Puyo Puyo Tetris Review: Lines on My Heart (Vita Import)
Timeless and notoriously addictive, Tetris is a game you can go back to again and again throughout your whole life. A lot of people reading this will recognize it as a pioneer helping the masses warm up to gaming, and even more so in introducing the mainstream to dedicated gaming handhelds. Puyo Puyo (called Puyo Pop internationally) is younger, but still a long-running series of puzzle-based joy that takes a minute to learn and years to master. Puyo Puyo Tetris delivers heaping helpings of the thing original gamers playing games for in the first place: pure, simple fun. Given the two games that form its foundation, how could it not?
Puyo Puyo Tetris does more than simply squeeze the two games into one box and lazily expect the combined legacy to sell itself. There are plenty of new modes, multiplayer matchups, and an all new game that combines Puyo and Tetris into one.
There are so many ways to enjoy this. Play Puyo or play Tetris. You play Tetris while your opponent plays Puyo, or the other way around, or you can play the same game. My favorite mode is “Swap,” (pictured below) which switches back and forth between Puyo and Tetris at timed intervals. Link up combos to put the punishment on the other player.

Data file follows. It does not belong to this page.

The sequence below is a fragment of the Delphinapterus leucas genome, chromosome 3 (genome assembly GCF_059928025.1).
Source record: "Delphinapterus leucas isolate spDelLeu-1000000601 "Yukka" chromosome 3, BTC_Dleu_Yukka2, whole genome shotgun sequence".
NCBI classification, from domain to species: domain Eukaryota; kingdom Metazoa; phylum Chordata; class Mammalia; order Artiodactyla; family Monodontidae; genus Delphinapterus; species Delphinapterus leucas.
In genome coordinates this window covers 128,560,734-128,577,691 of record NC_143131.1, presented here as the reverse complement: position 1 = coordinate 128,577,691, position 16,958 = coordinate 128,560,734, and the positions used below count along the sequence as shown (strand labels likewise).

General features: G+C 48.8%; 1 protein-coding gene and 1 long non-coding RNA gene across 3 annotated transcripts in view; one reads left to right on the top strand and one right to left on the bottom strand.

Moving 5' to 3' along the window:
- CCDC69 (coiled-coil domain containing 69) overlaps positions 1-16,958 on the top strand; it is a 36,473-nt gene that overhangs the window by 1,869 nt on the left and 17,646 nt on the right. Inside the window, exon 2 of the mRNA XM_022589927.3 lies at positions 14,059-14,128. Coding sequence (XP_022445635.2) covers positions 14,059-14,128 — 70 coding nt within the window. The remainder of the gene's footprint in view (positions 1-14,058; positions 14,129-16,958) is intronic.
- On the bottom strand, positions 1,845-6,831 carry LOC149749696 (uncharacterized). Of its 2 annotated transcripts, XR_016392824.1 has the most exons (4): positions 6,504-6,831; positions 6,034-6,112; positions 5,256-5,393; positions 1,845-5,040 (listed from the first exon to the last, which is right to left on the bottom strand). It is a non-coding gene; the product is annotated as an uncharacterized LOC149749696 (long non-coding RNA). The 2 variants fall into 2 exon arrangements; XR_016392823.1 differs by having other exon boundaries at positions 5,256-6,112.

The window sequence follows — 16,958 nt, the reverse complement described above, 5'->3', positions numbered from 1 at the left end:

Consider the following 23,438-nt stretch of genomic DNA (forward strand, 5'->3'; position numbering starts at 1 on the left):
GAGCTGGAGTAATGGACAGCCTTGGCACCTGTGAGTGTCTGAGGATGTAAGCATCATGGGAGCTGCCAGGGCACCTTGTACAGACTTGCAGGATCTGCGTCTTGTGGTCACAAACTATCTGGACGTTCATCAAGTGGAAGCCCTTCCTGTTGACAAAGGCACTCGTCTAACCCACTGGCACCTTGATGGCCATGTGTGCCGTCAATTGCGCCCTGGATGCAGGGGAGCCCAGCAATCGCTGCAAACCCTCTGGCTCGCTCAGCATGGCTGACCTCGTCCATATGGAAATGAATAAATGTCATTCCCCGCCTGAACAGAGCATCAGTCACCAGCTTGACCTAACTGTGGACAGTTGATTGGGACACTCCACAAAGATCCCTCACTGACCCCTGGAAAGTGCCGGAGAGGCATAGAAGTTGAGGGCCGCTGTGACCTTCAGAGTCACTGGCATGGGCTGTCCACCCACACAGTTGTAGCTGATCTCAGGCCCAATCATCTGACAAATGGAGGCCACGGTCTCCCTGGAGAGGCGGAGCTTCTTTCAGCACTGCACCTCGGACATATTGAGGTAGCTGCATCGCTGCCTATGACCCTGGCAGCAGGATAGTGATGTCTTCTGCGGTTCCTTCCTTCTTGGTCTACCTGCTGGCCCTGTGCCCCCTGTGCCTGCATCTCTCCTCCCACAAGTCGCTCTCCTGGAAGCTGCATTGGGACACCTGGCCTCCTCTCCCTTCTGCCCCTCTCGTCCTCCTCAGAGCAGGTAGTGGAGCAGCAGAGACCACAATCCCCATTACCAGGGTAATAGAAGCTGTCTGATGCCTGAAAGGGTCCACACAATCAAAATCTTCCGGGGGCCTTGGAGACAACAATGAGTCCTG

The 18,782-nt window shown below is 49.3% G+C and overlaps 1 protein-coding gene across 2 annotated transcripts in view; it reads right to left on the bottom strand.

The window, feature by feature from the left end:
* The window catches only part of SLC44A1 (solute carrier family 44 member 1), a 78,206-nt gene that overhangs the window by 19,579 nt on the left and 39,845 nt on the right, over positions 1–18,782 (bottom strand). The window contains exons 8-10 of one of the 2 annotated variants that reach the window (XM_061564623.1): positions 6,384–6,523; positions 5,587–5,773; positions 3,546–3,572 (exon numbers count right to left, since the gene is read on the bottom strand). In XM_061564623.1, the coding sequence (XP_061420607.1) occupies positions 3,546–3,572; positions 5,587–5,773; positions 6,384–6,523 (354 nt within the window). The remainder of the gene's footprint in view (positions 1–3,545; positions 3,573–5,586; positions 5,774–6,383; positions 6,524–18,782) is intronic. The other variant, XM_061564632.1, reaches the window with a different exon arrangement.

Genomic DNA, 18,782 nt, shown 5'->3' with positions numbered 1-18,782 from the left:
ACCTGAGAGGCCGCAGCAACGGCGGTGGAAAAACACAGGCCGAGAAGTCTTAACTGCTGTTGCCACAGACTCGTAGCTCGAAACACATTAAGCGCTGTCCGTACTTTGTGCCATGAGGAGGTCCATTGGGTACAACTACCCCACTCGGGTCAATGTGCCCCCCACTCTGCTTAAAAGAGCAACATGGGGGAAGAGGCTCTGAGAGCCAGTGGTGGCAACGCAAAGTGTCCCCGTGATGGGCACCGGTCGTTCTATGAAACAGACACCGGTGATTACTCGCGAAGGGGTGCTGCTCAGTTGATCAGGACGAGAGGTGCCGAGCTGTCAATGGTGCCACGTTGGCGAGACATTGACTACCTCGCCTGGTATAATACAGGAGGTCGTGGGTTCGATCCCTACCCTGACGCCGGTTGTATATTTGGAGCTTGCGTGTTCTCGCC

While not nearly as awesome as the originals (then again, is anything?), the combination Puyo-Tetris mode is a fun, worthwhile addition. In it, Tetris lines and Puyo blobs are formed in their usual ways, but they’re made to coexist to surprisingly functional results. Some things we think are impossible only because no one ever tried. It won’t be the reason to still pull this game off the shelf for years to come, but it makes for a respectable inclusion.
Adventure Mode brings the worlds of Tetris and Puyo together by way of a nonsensical, over-the-top story. While it won’t have you on the edge of your seat, its humor might sufficiently entertain. But I don’t think too many people expected a riveting tale out of Tetris anyway, right? The mode provides a good deal of laughs and deserves credit for adding yet more fun to an already great collection of puzzle games. If the crazily over-acted voices annoy you, then hey, it’s not like skipping scenes or turning down the volume will rob you of critical plot details that will confuse you and greatly disturb your play.
It’s a simple story that exists more for chuckles than to keep you on the edge of your seat, but it soon becomes obvious that a lot of thought went into this. You can’t make something this good and this clever without real passion and effort.
As one goes along through this mode, story challenges arise that must be cleared before advancing. The challenge variety is impressive; thanks to this and the amusing characters, I found myself highly engaged in Adventure Mode.
I’m guessing a lot of players will be like me and have decades of Tetris experience but only a little bit of Puyo Puyo experience. The two are similar, however, in that they don’t take but a few minutes to get the hang of, and the learning process is part of the fun. If your skill is slanted too much in one direction, you might have some trouble in Adventure Mode or online play, but honestly, screw it, I had fun even when I was losing. Again, it all goes back to the reasons these games are as enduring and as famous as they are: they’re just plain fun.